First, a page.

Older style cubicles vary in size as well with popular sizes of roughly 8’x10’ for middle managers or engineers with multiple computer systems; 8’x8’ for engineers or senior staff; 8’x6’ for general staff; and 6’x6’ for administrative or telephone support personnel. Your firm will likely vary somewhat from these sizes, but the module areas in square feet will most probably be similar. Once again your architect is the best person to guide you to a reasonable module standard.

Group Work and Conference Rooms

The appropriate size for an enclosed Group Work or Conference room depends on a multitude of factors (i.e., Audio Visual needs, maximum group size vs. typical group size, frequency of use, video and tele-presence requirements); however if you allocate 20-25 USF per seat in the early planning stages you will be allowing sufficient space which can then be fined-tuned in the Space Planning or design phase later on. Open casual work areas are similar in size although the furniture is likely very different. Planning 20-25 USF per seat should be adequate to accommodate these areas.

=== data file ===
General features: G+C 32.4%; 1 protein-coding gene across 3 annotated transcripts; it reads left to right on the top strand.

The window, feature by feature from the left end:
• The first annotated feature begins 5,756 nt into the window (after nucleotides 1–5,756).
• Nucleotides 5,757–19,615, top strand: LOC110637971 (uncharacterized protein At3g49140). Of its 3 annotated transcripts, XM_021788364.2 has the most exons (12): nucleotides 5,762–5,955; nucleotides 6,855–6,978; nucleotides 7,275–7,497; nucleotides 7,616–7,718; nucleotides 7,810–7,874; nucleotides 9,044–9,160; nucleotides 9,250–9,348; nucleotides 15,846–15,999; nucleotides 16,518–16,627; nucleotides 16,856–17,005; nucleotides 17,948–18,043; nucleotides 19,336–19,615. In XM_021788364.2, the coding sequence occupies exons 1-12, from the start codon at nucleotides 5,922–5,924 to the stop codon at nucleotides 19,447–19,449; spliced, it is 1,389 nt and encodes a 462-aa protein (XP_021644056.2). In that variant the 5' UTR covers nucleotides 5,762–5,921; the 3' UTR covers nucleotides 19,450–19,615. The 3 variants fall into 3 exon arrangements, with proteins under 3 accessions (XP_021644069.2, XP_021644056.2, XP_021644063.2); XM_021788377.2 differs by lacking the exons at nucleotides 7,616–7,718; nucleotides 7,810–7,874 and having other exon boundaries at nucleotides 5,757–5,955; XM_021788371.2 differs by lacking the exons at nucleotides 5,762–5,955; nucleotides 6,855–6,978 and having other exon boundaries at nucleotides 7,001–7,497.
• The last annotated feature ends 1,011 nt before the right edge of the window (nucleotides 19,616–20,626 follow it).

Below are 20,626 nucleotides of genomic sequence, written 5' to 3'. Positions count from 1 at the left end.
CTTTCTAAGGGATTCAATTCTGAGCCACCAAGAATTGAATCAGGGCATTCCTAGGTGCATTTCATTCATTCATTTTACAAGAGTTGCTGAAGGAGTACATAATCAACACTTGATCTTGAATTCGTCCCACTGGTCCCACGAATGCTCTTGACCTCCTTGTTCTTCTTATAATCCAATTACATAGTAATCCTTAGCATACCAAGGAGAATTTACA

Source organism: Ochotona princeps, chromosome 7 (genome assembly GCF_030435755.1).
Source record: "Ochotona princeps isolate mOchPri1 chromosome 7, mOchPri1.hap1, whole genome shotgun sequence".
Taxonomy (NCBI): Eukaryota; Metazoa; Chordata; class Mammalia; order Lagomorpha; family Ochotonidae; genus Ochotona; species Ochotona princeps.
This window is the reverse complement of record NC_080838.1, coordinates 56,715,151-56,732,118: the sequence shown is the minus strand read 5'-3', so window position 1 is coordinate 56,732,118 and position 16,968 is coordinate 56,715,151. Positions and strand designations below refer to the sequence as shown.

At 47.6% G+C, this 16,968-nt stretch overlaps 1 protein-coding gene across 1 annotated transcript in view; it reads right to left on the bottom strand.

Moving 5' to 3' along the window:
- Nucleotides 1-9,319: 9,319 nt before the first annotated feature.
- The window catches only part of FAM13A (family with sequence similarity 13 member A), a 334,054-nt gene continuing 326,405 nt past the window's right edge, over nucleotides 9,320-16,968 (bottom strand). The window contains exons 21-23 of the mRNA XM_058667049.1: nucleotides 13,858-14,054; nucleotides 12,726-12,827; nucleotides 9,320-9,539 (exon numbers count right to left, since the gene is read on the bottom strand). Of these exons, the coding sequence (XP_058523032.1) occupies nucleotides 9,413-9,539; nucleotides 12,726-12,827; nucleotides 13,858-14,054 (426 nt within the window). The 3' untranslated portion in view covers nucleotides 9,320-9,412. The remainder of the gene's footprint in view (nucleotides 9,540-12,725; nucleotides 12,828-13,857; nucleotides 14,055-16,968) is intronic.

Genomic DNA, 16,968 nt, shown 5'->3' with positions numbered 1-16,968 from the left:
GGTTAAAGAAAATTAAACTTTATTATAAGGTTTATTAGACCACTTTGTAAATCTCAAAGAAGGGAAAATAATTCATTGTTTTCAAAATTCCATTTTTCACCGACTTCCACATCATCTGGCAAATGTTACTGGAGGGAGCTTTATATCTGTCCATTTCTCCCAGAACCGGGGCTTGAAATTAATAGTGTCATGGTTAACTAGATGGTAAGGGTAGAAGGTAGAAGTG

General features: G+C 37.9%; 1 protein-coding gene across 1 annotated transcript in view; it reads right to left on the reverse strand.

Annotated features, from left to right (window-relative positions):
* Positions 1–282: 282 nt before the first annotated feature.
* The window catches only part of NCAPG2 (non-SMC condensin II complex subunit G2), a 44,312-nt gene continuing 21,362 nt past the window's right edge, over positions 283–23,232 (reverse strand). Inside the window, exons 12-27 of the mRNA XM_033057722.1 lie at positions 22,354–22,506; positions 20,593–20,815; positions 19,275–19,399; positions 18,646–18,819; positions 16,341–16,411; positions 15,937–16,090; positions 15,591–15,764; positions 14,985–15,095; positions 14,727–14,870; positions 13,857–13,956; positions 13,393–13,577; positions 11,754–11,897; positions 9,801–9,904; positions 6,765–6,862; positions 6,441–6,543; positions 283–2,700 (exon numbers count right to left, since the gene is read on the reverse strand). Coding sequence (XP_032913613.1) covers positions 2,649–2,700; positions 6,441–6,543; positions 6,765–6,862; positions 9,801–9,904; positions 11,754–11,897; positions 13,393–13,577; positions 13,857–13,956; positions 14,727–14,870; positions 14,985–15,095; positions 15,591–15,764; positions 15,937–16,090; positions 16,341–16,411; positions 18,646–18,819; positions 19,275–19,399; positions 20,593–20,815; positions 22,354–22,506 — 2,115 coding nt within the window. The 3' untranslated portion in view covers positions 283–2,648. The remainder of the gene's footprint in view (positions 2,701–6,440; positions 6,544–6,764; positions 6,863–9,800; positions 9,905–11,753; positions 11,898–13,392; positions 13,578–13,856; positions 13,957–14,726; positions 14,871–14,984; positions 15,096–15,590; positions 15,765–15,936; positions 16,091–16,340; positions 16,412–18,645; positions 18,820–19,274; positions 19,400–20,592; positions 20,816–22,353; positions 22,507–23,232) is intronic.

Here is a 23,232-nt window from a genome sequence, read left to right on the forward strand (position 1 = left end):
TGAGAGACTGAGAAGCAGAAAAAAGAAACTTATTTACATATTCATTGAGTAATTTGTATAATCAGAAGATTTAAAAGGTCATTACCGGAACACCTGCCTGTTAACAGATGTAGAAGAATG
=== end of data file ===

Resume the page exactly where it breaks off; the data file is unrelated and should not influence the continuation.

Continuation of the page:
On-site Training